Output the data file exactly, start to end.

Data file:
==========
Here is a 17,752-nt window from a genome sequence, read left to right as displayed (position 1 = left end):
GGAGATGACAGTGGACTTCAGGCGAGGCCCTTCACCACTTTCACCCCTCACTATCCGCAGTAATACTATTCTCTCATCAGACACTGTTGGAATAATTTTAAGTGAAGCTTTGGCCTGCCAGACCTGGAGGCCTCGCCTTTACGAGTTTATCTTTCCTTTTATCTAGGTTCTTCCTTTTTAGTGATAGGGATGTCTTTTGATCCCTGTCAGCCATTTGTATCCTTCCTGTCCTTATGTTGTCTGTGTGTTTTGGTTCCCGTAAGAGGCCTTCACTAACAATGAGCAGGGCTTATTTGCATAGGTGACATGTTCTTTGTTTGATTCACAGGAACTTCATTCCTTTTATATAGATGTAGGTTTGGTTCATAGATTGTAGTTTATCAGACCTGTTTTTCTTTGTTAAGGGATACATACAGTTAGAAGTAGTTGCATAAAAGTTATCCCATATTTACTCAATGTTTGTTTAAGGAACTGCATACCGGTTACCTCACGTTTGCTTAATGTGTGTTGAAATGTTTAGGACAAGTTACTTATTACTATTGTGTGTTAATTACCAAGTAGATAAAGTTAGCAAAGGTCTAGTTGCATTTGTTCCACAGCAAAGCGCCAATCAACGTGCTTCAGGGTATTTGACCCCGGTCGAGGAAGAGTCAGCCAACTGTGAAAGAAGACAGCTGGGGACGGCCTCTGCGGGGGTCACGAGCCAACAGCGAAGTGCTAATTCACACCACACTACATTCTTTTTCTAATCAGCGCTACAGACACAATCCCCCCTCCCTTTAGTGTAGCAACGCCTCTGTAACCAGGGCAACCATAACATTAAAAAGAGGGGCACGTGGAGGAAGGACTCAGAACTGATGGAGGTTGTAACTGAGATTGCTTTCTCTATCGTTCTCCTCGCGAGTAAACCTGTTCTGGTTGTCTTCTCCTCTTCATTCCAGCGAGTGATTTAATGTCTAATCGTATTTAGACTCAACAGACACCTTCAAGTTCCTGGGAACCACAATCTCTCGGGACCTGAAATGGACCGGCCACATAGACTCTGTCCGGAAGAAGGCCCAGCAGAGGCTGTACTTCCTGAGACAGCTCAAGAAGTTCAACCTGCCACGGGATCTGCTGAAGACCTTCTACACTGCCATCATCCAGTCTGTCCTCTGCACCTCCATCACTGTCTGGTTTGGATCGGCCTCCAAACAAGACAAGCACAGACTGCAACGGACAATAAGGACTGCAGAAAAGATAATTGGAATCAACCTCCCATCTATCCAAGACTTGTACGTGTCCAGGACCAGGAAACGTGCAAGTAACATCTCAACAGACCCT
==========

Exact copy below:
Here is a 17,752-nt window from a genome sequence, read left to right as displayed (position 1 = left end):
GGAGATGACAGTGGACTTCAGGCGAGGCCCTTCACCACTTTCACCCCTCACTATCCGCAGTAATACTATTCTCTCATCAGACACTGTTGGAATAATTTTAAGTGAAGCTTTGGCCTGCCAGACCTGGAGGCCTCGCCTTTACGAGTTTATCTTTCCTTTTATCTAGGTTCTTCCTTTTTAGTGATAGGGATGTCTTTTGATCCCTGTCAGCCATTTGTATCCTTCCTGTCCTTATGTTGTCTGTGTGTTTTGGTTCCCGTAAGAGGCCTTCACTAACAATGAGCAGGGCTTATTTGCATAGGTGACATGTTCTTTGTTTGATTCACAGGAACTTCATTCCTTTTATATAGATGTAGGTTTGGTTCATAGATTGTAGTTTATCAGACCTGTTTTTCTTTGTTAAGGGATACATACAGTTAGAAGTAGTTGCATAAAAGTTATCCCATATTTACTCAATGTTTGTTTAAGGAACTGCATACCGGTTACCTCACGTTTGCTTAATGTGTGTTGAAATGTTTAGGACAAGTTACTTATTACTATTGTGTGTTAATTACCAAGTAGATAAAGTTAGCAAAGGTCTAGTTGCATTTGTTCCACAGCAAAGCGCCAATCAACGTGCTTCAGGGTATTTGACCCCGGTCGAGGAAGAGTCAGCCAACTGTGAAAGAAGACAGCTGGGGACGGCCTCTGCGGGGGTCACGAGCCAACAGCGAAGTGCTAATTCACACCACACTACATTCTTTTTCTAATCAGCGCTACAGACACAATCCCCCCTCCCTTTAGTGTAGCAACGCCTCTGTAACCAGGGCAACCATAACATTAAAAAGAGGGGCACGTGGAGGAAGGACTCAGAACTGATGGAGGTTGTAACTGAGATTGCTTTCTCTATCGTTCTCCTCGCGAGTAAACCTGTTCTGGTTGTCTTCTCCTCTTCATTCCAGCGAGTGATTTAATGTCTAATCGTATTTAGACTCAACAGACACCTTCAAGTTCCTGGGAACCACAATCTCTCGGGACCTGAAATGGACCGGCCACATAGACTCTGTCCGGAAGAAGGCCCAGCAGAGGCTGTACTTCCTGAGACAGCTCAAGAAGTTCAACCTGCCACGGGATCTGCTGAAGACCTTCTACACTGCCATCATCCAGTCTGTCCTCTGCACCTCCATCACTGTCTGGTTTGGATCGGCCTCCAAACAAGACAAGCACAGACTGCAACGGACAATAAGGACTGCAGAAAAGATAATTGGAATCAACCTCCCATCTATCCAAGACTTGTACGTGTCCAGGACCAGGAAACGTGCAAGTAACATCTCAACAGACCCT